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Teaching Computing to KS3. Sue Sentance [email protected] Sophie Baker [email protected] Course outline. What is computational thinking?.

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Teaching computing to ks3

Teaching Computing to KS3

Sue Sentance

[email protected]

Sophie Baker

[email protected]



What is computational thinking
What is computational thinking?

Computational thinking is recognised as a key skill set for all 21st-century learners – whether they intend to continue with computing science or not. It involves viewing the world through the thinking practices that software developers use to write programs.

5 main areas:

  • seeing a problem and its solution at many levels of detail (abstraction)

  • thinking about tasks as a series of steps (algorithms)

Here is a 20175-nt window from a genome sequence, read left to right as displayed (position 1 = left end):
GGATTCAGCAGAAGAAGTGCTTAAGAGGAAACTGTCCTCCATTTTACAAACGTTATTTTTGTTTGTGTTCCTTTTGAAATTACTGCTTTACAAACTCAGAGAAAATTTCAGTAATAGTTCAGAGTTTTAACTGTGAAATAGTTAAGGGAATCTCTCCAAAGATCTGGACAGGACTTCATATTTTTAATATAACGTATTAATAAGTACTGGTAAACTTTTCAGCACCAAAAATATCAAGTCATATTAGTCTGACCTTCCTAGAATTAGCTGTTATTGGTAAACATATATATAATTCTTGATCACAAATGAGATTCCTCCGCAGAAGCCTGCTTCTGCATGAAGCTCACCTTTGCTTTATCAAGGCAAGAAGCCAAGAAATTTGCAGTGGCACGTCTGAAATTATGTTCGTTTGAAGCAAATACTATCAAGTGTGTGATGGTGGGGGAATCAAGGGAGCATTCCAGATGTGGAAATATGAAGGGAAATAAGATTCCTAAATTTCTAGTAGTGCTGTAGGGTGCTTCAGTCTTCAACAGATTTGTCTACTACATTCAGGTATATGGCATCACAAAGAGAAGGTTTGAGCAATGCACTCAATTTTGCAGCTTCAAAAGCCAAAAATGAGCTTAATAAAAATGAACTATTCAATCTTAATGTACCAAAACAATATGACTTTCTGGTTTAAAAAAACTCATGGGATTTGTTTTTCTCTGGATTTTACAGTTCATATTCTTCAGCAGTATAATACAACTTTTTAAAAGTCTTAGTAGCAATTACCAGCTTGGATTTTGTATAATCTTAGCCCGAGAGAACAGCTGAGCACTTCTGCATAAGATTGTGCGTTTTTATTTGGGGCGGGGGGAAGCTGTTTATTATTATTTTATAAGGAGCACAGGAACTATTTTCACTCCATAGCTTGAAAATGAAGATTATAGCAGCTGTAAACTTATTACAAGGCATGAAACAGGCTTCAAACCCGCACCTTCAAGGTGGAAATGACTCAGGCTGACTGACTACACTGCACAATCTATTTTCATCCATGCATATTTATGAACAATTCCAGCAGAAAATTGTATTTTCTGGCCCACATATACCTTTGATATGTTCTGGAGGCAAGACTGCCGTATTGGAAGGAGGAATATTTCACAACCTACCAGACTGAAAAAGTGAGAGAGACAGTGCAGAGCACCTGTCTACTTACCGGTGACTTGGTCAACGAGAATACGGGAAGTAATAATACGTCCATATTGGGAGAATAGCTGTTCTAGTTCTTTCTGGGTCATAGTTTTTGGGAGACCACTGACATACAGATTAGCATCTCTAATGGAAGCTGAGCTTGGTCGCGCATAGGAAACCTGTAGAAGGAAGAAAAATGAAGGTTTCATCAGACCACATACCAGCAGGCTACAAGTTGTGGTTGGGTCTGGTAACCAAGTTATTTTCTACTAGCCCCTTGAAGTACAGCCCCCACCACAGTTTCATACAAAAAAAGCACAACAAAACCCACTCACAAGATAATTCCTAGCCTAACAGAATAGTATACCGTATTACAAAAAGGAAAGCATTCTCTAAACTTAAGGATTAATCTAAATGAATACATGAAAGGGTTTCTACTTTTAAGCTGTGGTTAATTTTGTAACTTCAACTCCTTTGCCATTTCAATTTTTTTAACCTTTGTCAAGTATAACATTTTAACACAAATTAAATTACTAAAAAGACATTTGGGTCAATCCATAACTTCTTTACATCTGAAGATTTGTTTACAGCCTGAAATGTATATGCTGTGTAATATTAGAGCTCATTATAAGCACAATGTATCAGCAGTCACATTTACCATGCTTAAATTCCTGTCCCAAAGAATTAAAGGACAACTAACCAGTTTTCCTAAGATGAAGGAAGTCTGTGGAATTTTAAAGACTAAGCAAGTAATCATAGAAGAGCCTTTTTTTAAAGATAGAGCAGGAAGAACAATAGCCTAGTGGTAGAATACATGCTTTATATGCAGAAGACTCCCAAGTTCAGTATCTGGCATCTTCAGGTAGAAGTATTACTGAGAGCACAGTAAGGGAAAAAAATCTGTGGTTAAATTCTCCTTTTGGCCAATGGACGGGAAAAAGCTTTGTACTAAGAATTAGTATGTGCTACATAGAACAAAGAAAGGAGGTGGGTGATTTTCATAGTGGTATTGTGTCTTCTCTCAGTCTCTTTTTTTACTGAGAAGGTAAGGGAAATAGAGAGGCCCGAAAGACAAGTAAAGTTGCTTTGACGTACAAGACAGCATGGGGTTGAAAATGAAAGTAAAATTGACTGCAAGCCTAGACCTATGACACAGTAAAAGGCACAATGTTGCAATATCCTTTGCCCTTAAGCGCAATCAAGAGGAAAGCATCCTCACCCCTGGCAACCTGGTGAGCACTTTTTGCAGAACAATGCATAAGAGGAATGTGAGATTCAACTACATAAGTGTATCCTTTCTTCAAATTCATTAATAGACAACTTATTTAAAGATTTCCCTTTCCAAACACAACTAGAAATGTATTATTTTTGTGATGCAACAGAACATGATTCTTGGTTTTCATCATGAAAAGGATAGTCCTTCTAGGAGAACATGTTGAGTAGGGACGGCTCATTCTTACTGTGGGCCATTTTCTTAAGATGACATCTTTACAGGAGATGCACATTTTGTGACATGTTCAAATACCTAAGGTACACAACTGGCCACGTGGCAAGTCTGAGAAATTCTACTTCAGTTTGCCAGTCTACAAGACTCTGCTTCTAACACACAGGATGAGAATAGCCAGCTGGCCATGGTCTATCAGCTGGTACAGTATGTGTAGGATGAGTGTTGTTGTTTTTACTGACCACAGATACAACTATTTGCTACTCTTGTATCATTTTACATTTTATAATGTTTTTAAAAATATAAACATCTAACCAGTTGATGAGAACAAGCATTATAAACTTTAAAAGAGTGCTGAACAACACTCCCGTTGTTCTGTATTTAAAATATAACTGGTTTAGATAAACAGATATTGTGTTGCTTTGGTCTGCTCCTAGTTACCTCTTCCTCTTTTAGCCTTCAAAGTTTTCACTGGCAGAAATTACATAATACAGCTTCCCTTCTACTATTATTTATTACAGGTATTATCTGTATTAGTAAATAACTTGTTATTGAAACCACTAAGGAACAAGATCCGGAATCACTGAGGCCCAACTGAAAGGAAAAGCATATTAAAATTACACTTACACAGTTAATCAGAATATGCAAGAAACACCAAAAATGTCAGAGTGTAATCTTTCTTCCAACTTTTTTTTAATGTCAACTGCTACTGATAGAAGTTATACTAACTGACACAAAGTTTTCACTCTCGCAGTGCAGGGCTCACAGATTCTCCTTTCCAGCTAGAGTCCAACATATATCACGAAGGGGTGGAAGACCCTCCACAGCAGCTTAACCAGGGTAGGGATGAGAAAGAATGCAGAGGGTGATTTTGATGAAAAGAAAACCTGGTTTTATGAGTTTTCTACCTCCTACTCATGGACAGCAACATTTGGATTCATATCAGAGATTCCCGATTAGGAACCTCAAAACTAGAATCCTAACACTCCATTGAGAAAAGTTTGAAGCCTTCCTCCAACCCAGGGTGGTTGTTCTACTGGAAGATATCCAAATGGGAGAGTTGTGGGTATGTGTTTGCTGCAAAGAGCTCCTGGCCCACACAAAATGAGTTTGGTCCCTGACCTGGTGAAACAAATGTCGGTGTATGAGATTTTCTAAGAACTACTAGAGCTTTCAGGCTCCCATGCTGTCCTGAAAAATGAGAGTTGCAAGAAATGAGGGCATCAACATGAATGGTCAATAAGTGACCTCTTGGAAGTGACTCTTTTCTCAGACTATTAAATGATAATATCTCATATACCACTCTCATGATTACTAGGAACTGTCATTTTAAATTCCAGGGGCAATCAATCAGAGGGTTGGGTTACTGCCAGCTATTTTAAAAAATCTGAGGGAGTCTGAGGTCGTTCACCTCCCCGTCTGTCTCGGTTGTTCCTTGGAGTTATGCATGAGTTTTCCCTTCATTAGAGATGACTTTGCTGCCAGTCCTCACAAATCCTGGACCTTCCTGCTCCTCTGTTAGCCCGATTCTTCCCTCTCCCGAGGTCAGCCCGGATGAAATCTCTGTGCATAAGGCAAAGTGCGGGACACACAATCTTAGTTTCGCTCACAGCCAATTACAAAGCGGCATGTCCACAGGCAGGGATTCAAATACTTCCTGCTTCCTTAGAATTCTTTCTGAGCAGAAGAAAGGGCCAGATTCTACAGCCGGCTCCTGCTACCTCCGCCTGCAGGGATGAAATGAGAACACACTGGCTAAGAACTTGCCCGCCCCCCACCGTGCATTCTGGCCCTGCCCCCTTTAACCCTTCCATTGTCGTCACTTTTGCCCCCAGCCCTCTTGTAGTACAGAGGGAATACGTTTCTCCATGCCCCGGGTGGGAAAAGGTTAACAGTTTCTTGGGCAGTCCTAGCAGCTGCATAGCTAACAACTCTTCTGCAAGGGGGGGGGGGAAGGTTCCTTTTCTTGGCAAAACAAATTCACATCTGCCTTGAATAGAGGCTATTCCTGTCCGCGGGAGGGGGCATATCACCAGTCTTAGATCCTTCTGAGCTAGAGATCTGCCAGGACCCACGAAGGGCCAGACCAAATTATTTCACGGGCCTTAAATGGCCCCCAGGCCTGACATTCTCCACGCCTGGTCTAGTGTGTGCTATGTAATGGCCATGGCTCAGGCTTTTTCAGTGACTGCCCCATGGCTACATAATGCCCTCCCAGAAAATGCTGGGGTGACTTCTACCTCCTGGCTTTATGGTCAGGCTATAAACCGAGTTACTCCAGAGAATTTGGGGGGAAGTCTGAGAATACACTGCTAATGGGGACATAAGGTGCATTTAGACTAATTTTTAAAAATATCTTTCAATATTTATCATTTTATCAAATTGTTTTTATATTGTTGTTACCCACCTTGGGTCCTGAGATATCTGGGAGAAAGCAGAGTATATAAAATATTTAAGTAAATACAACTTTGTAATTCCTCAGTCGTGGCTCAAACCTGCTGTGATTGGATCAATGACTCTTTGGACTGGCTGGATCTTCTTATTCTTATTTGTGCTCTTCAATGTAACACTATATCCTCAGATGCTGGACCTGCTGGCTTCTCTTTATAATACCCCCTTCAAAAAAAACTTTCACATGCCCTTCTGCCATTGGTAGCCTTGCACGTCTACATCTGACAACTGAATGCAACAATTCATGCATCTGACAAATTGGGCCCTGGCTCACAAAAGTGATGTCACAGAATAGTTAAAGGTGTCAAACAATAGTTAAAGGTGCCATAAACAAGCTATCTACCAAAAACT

• understanding that solving a large problem will involve breaking it down into a set of smaller problems (decomposition)

  • appreciating that a new problem is likely to be related to other problems the learner has already solved (pattern recognition)

  • realising that a solution to a problem may be made to solve a whole range of related problems (generalisation).


Key features of computers
Key features of computers

  • Computers are deterministic: they do what you tell them to do. This is news to many, who think of them as pure magic.

  • Computers are precise: they do exactly what you tell them to do.

  • Computers can therefore be understood; they are just machines with logical working.

    See CAS Computing Curriculum document (KS3) for what we are looking at in these sessions.


Algorithms
Algorithms

An algorithm is a sequence of instructions

Solving a problem involves breaking it down into tasks and being able to describe steps to solve each aspect of the task.

The following 4 slides have been taken from the CS Inside website: http://csi.dcs.gla.ac.uk


What is the similarity between these
What is the similarity between these?

  • Cooking recipe